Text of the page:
When does a cell decide to die? Every second, an average of a million cells in our bodies kill themselves. But adult stem cells, which are found in various tissues and are characterized by their ability to develop into different types of cells have been thought of in recent years as being almost immortal because of their ability for infinite cell division.
These characteristics have awarded stem cells great scientific interest for a long time, and this has led to a great deal of scientific and medical benefits. But these cells can, and sometimes must, die too, and the question of what causes an almost immortal cell to commit cellular suicide has received almost no attention until recently.
Prof. Yaron Fuchs, who heads the laboratory of stem cell biology and regenerative medicine at the Technion – Israel Institute of Technology in Haifa focuses his research precisely on these questions: When, why and how do stem cells decide to kill themselves. Adult stem cells need to be especially resilient because of their longevity, says Fuchs, whose research is on apoptosis, a form of programmed cell death in multicellular organisms. But if something bad happens to them, you need to have a mechanism to kill them as fast as possible otherwise there is a reasonable chance that they will develop into cancerous growths, he told Haaretz.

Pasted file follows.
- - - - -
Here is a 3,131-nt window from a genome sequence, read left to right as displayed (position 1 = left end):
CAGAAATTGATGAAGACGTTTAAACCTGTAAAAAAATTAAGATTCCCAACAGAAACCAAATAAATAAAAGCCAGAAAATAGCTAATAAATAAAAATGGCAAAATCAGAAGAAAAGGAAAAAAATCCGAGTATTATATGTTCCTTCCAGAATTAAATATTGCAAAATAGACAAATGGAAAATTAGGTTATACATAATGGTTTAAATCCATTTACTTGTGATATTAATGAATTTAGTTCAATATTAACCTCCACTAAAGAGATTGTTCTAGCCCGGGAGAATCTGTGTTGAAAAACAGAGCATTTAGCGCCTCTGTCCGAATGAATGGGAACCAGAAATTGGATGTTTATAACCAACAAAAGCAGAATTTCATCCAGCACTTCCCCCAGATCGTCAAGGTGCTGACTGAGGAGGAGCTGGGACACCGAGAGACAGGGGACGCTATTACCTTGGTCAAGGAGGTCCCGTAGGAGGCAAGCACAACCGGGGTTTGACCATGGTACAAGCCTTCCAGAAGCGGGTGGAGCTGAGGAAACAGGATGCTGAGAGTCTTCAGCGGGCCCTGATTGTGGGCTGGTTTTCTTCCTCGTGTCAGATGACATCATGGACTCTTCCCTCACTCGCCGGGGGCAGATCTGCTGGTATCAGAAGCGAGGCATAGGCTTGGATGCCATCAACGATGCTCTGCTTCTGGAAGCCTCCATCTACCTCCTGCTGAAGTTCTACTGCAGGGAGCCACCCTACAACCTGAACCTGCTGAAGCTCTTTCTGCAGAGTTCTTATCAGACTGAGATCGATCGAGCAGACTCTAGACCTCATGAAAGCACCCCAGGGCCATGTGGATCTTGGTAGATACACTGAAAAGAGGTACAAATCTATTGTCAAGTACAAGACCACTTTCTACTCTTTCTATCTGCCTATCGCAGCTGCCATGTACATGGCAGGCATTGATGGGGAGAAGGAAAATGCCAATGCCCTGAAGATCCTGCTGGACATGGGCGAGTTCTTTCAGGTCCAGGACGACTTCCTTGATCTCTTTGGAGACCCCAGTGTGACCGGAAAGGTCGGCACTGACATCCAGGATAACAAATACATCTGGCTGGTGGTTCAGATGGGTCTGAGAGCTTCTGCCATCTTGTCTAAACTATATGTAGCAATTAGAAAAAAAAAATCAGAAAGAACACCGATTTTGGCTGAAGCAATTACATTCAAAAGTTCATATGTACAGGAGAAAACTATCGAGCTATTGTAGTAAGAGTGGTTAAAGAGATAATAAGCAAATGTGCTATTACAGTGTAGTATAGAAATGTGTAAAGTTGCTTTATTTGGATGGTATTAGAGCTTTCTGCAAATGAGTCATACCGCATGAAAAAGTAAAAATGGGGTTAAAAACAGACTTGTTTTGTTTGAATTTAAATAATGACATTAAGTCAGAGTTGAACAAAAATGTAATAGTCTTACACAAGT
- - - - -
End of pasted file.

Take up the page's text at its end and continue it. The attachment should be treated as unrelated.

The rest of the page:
Fuchs’ discoveries so far, along with the great potential of his ground-breaking research, have made him the first Israeli scientist to win the American Association for the Advancement of Science prize for regenerative medicine and cell therapy. In an article published in the prestigious journal Science, published by the AAAS, Fuchs presented his discoveries about the therapeutic promise of apoptosis and the factors involved in cellular suicide of stem cells. The article discusses the scientific and medical potential of future research on the question, whether for healing wounds and for tissue regeneration or for finding new techniques for fighting cancer. Because of the durability of adult stem cells, Fuchs says he expects to find that their mechanism for apoptosis is different than in regular cells.
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Mechanism of cellular suicide